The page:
I dropped my son off at his second day of day camp earlier this week on a college campus. He’s so excited. It’s a great program that introduces kids to different types of engineering. And the director had no problem including a kid with autism.
But as he got out of the car, saying, “See ya” and walked towards the building, I sat in the van watching him go. All kinds of worry started to whisper to my heart. Would he remember the right building? The right class room? Would he make any effort to chat with his fellow campers? Would they be nice to him?
Suddenly a line from a Harry Potter book sprang to mind and I couldn’t help but laugh. One of the characters, Hagrid (a giant of a man), has to let go of a baby dragon he’s hatched. He feels all maternal towards it and doesn’t want to send it off to live with other dragons. Through big tears he blurts out, “But what if the other dragons are mean to him?”
That sentence sums up such a maternal thought: what if the other kids aren’t nice to our kid? I thought I’d outgrow this kind of thought as they got bigger. Nope. Here I was watching my 6’1”, 17-year-old son (he’s not such a little one anymore) walk off to a camp with other high schoolers and I still worry about it. I’m praying about it for my almost-19-year-old son as he prepares to head to college in FOUR weeks. (Heaven help me, I just can’t even….)
A friend this week struggled with these mama feelings as she dropped her youngest off for the first time at church camp. I dropped my youngest off at the same camp. She turned to me with a smile and asked why I hadn’t left yet. Ha! My friend’s son was filled with anxiety. It wasn’t Lucy’s first time but it was for my friend’s boy. That made a lot of difference to each of them.
But even with my little one’s confident goodbye, I still hesitated a bit as I drove away. Will she have fun? Will she make friends?
So if you are a mama wrestling with worry as you drop a kid off someplace, you aren’t crazy and you aren’t alone. If you are struggling or feeling silly because of these normal maternal fears, remember that they are the result of being a caring mama. Don’t turn the vehicle around and go get them, but remember: You can do this. They can do this.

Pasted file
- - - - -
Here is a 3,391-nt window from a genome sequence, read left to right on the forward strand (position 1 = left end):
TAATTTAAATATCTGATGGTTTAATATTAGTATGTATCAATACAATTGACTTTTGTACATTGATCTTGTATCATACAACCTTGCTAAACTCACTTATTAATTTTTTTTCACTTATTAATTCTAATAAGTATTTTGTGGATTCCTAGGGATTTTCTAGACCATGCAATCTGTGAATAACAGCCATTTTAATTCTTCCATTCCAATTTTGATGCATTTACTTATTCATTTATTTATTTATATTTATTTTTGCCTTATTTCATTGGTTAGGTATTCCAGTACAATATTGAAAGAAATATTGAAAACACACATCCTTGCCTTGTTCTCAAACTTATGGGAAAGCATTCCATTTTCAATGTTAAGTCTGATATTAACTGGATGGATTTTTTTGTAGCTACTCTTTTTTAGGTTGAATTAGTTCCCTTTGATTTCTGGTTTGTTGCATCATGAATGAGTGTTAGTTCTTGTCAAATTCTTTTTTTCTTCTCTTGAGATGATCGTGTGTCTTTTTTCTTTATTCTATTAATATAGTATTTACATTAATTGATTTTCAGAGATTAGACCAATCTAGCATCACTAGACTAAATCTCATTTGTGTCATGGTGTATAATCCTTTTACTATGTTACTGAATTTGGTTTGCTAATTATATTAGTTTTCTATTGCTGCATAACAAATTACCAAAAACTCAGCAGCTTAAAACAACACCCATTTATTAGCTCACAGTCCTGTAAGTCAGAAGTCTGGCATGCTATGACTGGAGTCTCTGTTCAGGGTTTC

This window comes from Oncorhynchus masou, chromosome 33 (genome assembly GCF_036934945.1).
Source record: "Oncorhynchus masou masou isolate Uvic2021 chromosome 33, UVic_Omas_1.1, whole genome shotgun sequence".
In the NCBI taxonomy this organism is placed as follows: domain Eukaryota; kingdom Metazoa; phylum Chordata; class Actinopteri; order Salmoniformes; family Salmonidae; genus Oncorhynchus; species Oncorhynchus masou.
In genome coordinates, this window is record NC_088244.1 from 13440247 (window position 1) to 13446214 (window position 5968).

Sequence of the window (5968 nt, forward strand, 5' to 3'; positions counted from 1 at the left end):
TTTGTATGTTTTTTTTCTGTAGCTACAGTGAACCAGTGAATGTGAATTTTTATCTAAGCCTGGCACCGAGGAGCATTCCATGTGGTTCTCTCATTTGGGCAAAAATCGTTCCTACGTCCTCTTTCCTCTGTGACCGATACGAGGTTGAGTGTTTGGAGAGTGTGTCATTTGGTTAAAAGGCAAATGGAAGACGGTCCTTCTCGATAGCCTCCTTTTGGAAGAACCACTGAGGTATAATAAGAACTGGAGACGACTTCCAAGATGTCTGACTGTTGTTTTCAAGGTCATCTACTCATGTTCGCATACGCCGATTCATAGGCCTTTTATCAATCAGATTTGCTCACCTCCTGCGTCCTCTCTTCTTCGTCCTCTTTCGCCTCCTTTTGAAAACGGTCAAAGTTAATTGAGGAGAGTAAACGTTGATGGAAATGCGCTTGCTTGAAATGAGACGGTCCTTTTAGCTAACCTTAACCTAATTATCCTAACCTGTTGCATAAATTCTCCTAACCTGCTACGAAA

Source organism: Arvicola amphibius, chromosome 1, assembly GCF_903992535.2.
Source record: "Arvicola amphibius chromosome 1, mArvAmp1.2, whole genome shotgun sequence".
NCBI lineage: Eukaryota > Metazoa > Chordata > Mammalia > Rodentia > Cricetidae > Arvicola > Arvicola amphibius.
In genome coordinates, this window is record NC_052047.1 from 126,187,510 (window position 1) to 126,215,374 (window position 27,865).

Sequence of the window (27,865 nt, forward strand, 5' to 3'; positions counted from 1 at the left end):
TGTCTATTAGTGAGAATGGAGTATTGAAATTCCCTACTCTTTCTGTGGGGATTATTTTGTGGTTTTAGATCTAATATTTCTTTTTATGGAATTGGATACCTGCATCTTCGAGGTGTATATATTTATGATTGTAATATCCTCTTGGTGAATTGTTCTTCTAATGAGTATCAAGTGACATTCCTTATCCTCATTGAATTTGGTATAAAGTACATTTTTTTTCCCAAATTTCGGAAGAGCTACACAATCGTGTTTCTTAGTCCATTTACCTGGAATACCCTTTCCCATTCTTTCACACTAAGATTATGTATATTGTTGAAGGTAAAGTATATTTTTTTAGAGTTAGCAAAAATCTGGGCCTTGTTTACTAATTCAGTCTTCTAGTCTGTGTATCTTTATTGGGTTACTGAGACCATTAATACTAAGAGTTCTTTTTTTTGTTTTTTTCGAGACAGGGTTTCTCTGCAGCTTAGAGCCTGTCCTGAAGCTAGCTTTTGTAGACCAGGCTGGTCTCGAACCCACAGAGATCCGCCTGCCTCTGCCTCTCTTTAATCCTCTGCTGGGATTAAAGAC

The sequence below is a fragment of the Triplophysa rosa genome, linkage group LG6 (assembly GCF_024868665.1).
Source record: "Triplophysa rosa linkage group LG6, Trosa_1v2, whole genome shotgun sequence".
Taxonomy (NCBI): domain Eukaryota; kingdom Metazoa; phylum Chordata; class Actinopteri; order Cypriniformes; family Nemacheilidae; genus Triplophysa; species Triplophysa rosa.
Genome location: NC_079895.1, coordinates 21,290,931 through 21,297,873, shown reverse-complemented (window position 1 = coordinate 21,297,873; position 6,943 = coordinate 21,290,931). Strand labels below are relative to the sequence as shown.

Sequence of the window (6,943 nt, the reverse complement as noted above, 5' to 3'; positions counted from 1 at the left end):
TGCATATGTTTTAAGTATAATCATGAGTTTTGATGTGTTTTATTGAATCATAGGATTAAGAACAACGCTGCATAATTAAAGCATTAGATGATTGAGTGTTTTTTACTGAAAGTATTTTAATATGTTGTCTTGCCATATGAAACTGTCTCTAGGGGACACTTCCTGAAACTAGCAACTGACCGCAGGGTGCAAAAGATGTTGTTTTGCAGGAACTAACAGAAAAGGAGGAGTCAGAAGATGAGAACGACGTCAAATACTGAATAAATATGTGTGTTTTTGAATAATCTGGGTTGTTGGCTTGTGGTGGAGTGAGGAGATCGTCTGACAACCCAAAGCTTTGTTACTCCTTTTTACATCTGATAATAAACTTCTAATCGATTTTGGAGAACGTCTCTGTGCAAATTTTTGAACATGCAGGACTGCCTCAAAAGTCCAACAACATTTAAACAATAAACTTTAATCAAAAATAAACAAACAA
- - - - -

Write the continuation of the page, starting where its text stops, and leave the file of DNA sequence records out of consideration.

Whether they are bounding away with barely a good-bye or clinging to your leg with every ounce of strength they’ve got, this could be so good for them. Whether they are nine or nineteen, these nagging thoughts still come up. Whether you signed them up for enrichment and fun or whether this is necessity because you have to be someplace else, no guilt!
We want our kids to do well socially. We want them to make friends, build connections, and find community. We want them to learn to have fun and go on adventures without us. But our hearts also hope and pray and long for them to find kindred spirits along the way. We are communal creatures who were never meant to do life alone. We want our kids to succeed at figuring that stuff out. Part of how we let them learn these skills is dropping them off somewhere without us.
Here’s to cheering each other on as we struggle to help our little dragons grow up. Here’s to handing our girlfriends tissues when they need to take a moment wrestling with letting go. Here’s to praying the other dragons are nice to our kids and our kids are nice to them. Here’s to our kids greeting us after their adventure with amazing stories of what they experienced and who they met. And here’s to witnessing how each of these experiences helps them grow a little bit more.
How have you struggled letting one of your little dragons run off to play with the other dragons? I’d love to hear your stories in the comments.